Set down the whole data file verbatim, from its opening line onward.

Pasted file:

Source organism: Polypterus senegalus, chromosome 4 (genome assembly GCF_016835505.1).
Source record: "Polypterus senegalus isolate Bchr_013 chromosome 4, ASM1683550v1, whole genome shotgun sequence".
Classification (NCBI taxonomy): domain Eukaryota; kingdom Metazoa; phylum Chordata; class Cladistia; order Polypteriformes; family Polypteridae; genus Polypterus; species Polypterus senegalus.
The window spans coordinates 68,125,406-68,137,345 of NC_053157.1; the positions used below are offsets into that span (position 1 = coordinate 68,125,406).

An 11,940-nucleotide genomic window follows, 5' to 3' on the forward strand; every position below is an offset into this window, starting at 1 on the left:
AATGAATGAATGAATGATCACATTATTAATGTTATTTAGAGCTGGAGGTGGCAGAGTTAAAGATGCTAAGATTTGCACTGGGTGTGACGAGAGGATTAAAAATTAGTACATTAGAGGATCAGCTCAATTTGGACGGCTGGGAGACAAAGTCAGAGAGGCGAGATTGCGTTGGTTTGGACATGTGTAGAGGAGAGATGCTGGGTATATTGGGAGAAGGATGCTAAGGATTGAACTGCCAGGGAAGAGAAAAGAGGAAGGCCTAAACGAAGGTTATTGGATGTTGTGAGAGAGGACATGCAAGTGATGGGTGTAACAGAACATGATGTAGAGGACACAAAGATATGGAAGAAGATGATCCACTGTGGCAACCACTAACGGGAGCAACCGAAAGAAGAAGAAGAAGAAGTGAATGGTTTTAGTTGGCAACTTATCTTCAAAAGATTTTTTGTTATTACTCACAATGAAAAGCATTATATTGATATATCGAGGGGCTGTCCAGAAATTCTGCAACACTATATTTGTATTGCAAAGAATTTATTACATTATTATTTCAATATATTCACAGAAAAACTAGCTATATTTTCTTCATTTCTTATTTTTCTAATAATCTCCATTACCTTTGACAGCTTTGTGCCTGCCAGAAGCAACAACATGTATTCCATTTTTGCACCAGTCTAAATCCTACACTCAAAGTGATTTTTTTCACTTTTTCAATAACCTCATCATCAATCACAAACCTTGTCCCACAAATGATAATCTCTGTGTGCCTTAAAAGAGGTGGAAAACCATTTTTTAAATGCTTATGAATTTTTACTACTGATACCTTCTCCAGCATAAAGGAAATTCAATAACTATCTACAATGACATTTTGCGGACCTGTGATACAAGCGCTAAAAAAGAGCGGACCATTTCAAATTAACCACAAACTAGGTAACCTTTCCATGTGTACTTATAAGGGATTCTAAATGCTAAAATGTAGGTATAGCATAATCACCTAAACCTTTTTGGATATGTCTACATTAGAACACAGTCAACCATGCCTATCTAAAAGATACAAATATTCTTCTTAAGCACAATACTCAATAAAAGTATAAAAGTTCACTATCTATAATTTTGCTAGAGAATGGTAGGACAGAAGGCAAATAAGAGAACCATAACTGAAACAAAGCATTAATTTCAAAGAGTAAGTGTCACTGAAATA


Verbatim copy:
Source organism: Polypterus senegalus, chromosome 4 (genome assembly GCF_016835505.1).
Source record: "Polypterus senegalus isolate Bchr_013 chromosome 4, ASM1683550v1, whole genome shotgun sequence".
Classification (NCBI taxonomy): domain Eukaryota; kingdom Metazoa; phylum Chordata; class Cladistia; order Polypteriformes; family Polypteridae; genus Polypterus; species Polypterus senegalus.
The window spans coordinates 68,125,406-68,137,345 of NC_053157.1; the positions used below are offsets into that span (position 1 = coordinate 68,125,406).

An 11,940-nucleotide genomic window follows, 5' to 3' on the forward strand; every position below is an offset into this window, starting at 1 on the left:
AATGAATGAATGAATGATCACATTATTAATGTTATTTAGAGCTGGAGGTGGCAGAGTTAAAGATGCTAAGATTTGCACTGGGTGTGACGAGAGGATTAAAAATTAGTACATTAGAGGATCAGCTCAATTTGGACGGCTGGGAGACAAAGTCAGAGAGGCGAGATTGCGTTGGTTTGGACATGTGTAGAGGAGAGATGCTGGGTATATTGGGAGAAGGATGCTAAGGATTGAACTGCCAGGGAAGAGAAAAGAGGAAGGCCTAAACGAAGGTTATTGGATGTTGTGAGAGAGGACATGCAAGTGATGGGTGTAACAGAACATGATGTAGAGGACACAAAGATATGGAAGAAGATGATCCACTGTGGCAACCACTAACGGGAGCAACCGAAAGAAGAAGAAGAAGAAGTGAATGGTTTTAGTTGGCAACTTATCTTCAAAAGATTTTTTGTTATTACTCACAATGAAAAGCATTATATTGATATATCGAGGGGCTGTCCAGAAATTCTGCAACACTATATTTGTATTGCAAAGAATTTATTACATTATTATTTCAATATATTCACAGAAAAACTAGCTATATTTTCTTCATTTCTTATTTTTCTAATAATCTCCATTACCTTTGACAGCTTTGTGCCTGCCAGAAGCAACAACATGTATTCCATTTTTGCACCAGTCTAAATCCTACACTCAAAGTGATTTTTTTCACTTTTTCAATAACCTCATCATCAATCACAAACCTTGTCCCACAAATGATAATCTCTGTGTGCCTTAAAAGAGGTGGAAAACCATTTTTTAAATGCTTATGAATTTTTACTACTGATACCTTCTCCAGCATAAAGGAAATTCAATAACTATCTACAATGACATTTTGCGGACCTGTGATACAAGCGCTAAAAAAGAGCGGACCATTTCAAATTAACCACAAACTAGGTAACCTTTCCATGTGTACTTATAAGGGATTCTAAATGCTAAAATGTAGGTATAGCATAATCACCTAAACCTTTTTGGATATGTCTACATTAGAACACAGTCAACCATGCCTATCTAAAAGATACAAATATTCTTCTTAAGCACAATACTCAATAAAAGTATAAAAGTTCACTATCTATAATTTTGCTAGAGAATGGTAGGACAGAAGGCAAATAAGAGAACCATAACTGAAACAAAGCATTAATTTCAAAGAGTAAGTGTCACTGAAATA